By James V. Ruocco
There are many things that make a play by Jez Butterwiorth stand out.
The scripts, for example, are intoxicating overflowing with language that is layered, powerful and utterly distinctive. At times, there's also a poetic, ambitious naturalism to the dialogue that hooks the audience and makes them want to listen.
The characters in turn, are absorbing, soulful, serious, sentimental, offbeat and articulate. Depending on the piece, they are also full of private passions, wandering reminiscences, gentle graces, mad pronouncements, jovial elan and heartfelt dedication.
Directorially, Butterworth's plays give the interpreter the opportunity to work in an multi-textured environment of conventions, clashes, dreams, realities, myths, mysteries, melodrama, darkness and surprise.
Case in point: "The River" at TheaterWorks/Hartford.
This is a proud, unapologetic piece of theater that celebrates Butterworth's resilience as a playwright, the aching beauty of his theatrical language and his ability to probe deeply into the lives of his characters.
From the start, "The River" captures your attention. It is both intimate and propulsive. It also pivots on strange and quirky, laying clues, missteps, stories, lies and remembrances, all of which lend themselves nicely to the grand scheme of things laid out by the playwright.
Set in a remote, rural fishing cabin, "The River," at first glance, focuses its attention on two people, a man and a woman, newly acquainted, who are trying to make small talk. But when the woman leaves the room, then returns, she has morphed into a completely different female who is also mutually attracted to the handsome fisherman who has brought her there. The man, in turn, doesn't notice the change, even when the first woman reappears much later and then, soon after, it's time for yet another switcheroo as the second female makes another appearance.
Director Rob Ruggiero ("Next to Normal," "Rabbit Hole," "Venus in Fur," "The Laramie Project") is the perfect boulevardier to bring Jez Butterworth's snap of a play to life. There's thought and imagination to his approach. There's a wonderful sense of adventure and chance. There's also a boldness and gentleness which serves the material well.
As ever with Ruggiero, he leaves no stone unturned. That said, his grasp of the entire piece is uncanny. He knows how and when to pique your interest. He knows how to build, develop, pause and run. He knows how to play fast and fluid with the narrative. He gives his cast great opportunities to work with, as both actor and creator. And though things are studied, practiced and rehearsed, his direction is free, precise and observant without any form of calculation.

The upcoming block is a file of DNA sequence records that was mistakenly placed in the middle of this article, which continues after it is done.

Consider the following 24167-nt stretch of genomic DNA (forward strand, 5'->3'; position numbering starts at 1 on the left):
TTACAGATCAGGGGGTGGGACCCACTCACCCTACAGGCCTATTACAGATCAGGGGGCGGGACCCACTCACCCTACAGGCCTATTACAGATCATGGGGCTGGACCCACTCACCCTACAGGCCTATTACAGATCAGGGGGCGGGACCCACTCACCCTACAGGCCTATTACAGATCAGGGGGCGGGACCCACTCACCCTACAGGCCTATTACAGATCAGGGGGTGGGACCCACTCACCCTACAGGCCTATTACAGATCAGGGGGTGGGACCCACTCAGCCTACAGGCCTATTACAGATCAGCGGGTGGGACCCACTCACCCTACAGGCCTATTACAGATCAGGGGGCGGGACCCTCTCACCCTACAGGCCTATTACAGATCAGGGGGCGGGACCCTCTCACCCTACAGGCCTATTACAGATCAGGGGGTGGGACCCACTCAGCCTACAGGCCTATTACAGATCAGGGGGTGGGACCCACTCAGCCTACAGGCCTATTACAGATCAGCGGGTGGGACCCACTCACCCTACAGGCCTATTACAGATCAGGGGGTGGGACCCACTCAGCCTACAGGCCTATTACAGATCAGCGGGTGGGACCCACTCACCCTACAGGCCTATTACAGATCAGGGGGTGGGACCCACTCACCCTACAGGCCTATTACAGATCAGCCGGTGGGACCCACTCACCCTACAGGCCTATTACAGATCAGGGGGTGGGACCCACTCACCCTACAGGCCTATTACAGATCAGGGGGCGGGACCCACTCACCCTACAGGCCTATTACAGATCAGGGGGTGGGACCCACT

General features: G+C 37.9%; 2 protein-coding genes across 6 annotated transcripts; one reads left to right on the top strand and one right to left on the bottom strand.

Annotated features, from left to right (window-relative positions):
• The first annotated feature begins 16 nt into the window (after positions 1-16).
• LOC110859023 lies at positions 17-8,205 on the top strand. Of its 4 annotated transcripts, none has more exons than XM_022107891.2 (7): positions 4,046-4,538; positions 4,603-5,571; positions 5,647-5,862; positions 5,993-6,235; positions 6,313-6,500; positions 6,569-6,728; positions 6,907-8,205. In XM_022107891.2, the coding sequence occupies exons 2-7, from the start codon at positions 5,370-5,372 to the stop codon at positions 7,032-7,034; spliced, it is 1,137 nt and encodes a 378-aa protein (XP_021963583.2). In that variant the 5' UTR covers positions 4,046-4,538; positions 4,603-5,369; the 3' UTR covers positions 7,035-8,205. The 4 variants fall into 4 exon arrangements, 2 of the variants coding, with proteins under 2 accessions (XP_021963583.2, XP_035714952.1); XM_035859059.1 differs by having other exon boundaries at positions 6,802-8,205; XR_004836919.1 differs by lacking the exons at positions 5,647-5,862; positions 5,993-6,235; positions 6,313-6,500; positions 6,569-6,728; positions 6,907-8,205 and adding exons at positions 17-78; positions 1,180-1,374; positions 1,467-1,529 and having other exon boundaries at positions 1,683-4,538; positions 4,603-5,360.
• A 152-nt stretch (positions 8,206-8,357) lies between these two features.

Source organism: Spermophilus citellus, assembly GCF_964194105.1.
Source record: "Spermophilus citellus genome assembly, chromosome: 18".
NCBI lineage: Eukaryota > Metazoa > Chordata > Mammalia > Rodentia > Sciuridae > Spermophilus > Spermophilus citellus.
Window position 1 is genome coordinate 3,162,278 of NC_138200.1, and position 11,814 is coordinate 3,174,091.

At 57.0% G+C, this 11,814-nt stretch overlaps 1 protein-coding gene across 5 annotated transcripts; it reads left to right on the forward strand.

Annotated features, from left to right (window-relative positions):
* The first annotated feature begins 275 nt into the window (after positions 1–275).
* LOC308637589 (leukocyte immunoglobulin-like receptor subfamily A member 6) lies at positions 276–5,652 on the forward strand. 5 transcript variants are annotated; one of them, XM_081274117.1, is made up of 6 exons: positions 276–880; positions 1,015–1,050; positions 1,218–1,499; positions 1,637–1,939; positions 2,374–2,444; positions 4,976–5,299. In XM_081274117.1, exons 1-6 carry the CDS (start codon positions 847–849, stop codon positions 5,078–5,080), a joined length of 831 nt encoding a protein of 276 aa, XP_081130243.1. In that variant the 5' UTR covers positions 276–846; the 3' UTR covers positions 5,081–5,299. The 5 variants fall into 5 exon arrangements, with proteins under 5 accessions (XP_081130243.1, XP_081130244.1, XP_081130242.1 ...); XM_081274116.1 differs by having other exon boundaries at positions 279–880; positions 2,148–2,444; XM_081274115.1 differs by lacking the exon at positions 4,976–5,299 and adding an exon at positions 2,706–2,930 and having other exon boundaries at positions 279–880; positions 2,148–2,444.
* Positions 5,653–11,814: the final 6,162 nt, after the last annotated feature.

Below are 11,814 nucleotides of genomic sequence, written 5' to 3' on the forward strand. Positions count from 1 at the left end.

With "The River," he offers theatergoers a deft, calibrated drama that toys with your senses and when necessary, tosses fragments of bait in your lap, which, when you think about is the point of Butterworth's three-character drama. Nonetheless, it's up to you to figure things out. Yes, Ruggiero know exactly what's going on and what the playwright had devised scene by scene, frame by frame. But at the same time, there is that nagging sense of wonderment.
Are things real? Are things imagined? Is this a ghost story? Are the characters dead or alive? Was someone murdered? Is this a dream? Are we in the past, present or future? And what about that gutted fish? Metaphor? Parable? Or simply, a savory dinner for two?
Regardless, "The River" plunges forward with probing, inevitable intensity. Things get eerie and cryptic, but no one drowns. Instead, the heart beats faster. The bewilderment grows. And just when you think you know what the hell is going on, Ruggiero pulls the plug, the lights fade and suddenly, it's all over. But wait. The mystery remains leaving you and yours to decide what just happened, what it all means and how you think it all ends.
The acting is faultless. Billy Carter brings heart and soul to the part of The Man who quotes Claudius Aelianus, William Butler Yeats and Ted Hughes. His recitation of Butterworth's pungent dialogue is pitch-perfect precise as is his gutting of a sea trout that, in this version, doesn't end up with a severed, bloodied head in full view of the audience. The Woman and The Other Woman, played respectively by Andrea Goss and Jasmine Batchelor, generate the right appeal, mystery and allure. They also project the necessary angst, determination, eeriness and skittishness associated with their parts. All three bring a strong sense of dramatic purpose to the piece and are perfectly in sync with the play's moody, twisty undercurrents and its metaphorical nuance.
"The River" is an intriguing, complex drama that haunts, taunts and teases its audience with a mystery at heart that purposely forces one to draw his/her own conclusions. Its theories are indeed, food for thought for all who see it and succumb to its thrilling strangeness. Rob Ruggiero's clear, sometimes quirky direction mirrors playwright Jez Butterworh's tangy exploration. And the cast, a thoroughly fascinating threesome, reflect this vision, most engagingly.
"The River" is being staged at TheaterWorks/Hartford (233 Pearl St., Hartford, CT), now through November 11.
For tickets or more information, call (860) 527-7838